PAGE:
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"At 66, woman finally becomes a pilot"

Monday, March 4, 2002

Dream Takes Off
At 66, woman finally becomes a pilot
By Sylvia Adcock
Newsday (NY)

Joane Failey was 5 years old when she realized she wanted to fly.

Growing up in Flushing, she would turn her eyes skyward when the AT-6
military trainers buzzed overhead. As a schoolteacher in Northport, she
held paper-airplane design contests for her students. But between her
job and her family, there was no time to leave the ground.

Until now. Joane Failey received her private pilot's license in January,
just one month after she turned 66.

"I knew when I got to be 106, I didn't want to be some little old lady
in a nursing home saying, 'I should have,'" Failey said.

Failey, grandmother to six, is by no means the oldest woman to get a
pilot's license. The Federal Aviation Administration even has a case of
a woman in her 90s who passed the exams but failed the medical
requirements. "We gave her a balloon rating," said an FAA spokesman.

Failey had no problem with the medicals and now, she's going after her
instrument rating -- a much more coveted category that allows pilots to
fly in almost any kind of weather, because they rely not on visual cues
but on complex navigational equipment.

After retiring from teaching in 1996, Failey began making cloth dolls
with hand-painted faces. She joined a doll-making club. Watching TV at
night, she'd be stuffing rag dolls. But it wasn't enough. So, fueled by
some wise stock-market investments, she decided to realize her dream of
flight and signed up for ground school at a BOCES program based at
Republic Airport.

Her two children, two stepchildren and husband weren't surprised. "But
my doll club was floored," Failey said.

She spent months poring over books, studying weather, aerodynamics and
communications. When she finished ground school in June 1998, she still
had never been in the cockpit of an airplane.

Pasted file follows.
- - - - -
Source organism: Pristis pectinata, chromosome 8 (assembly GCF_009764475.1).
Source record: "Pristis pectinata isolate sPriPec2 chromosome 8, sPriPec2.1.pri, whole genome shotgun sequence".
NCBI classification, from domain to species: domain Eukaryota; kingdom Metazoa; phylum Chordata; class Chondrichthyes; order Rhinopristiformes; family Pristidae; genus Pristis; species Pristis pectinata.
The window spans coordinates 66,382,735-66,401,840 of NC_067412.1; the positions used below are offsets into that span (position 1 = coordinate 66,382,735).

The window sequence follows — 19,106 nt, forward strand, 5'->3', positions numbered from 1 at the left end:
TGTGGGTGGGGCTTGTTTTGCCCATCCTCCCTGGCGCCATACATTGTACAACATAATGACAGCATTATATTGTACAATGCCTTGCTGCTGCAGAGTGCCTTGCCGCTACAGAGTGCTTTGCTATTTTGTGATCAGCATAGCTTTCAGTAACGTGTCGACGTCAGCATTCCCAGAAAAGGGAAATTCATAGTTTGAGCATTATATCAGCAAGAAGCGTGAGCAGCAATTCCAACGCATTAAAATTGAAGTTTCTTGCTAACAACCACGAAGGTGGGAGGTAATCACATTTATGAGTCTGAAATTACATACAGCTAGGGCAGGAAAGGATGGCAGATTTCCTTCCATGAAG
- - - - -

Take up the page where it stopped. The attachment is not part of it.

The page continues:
That summer she began taking flying lessons and took off in a Cessna 152
with a flight instructor from Mid-Island Air Services at Long Island
MacArthur Airport. Before long she was known around the flight school as
"jet mamma." For months, she flew once a week, weather permitting, and
when she couldn't she'd sit on her living-room floor and go over
maneuvers and procedures in a make-believe simulator.

Along the way Failey had to get over "mike fright" -- a stage
fright-like affliction among new pilots who must learn to speak clearly
and quickly to air traffic controllers in the tower. But the hardest
part about reaching for the sky was "getting myself to understand that
it takes me longer to learn things than it used to," she said.

When Failey climbs into a Cessna 172, she wears a leather jacket with
Army Air Forces patches from the uniform of her husband, who was a radio
operator and navigator on B-24 bombers in World War II.

In some ways, she's a natural. She's pretty much fearless, the kid who
always wanted to go higher on the swing. She's mechanically inclined.
And she believes that "we are all given a brain, and we need to use it
to the fullest extent we can."

Once she gets her instrument rating, Failey said she'll learn to fly
twin-engines. And then? "Commercial," she said.


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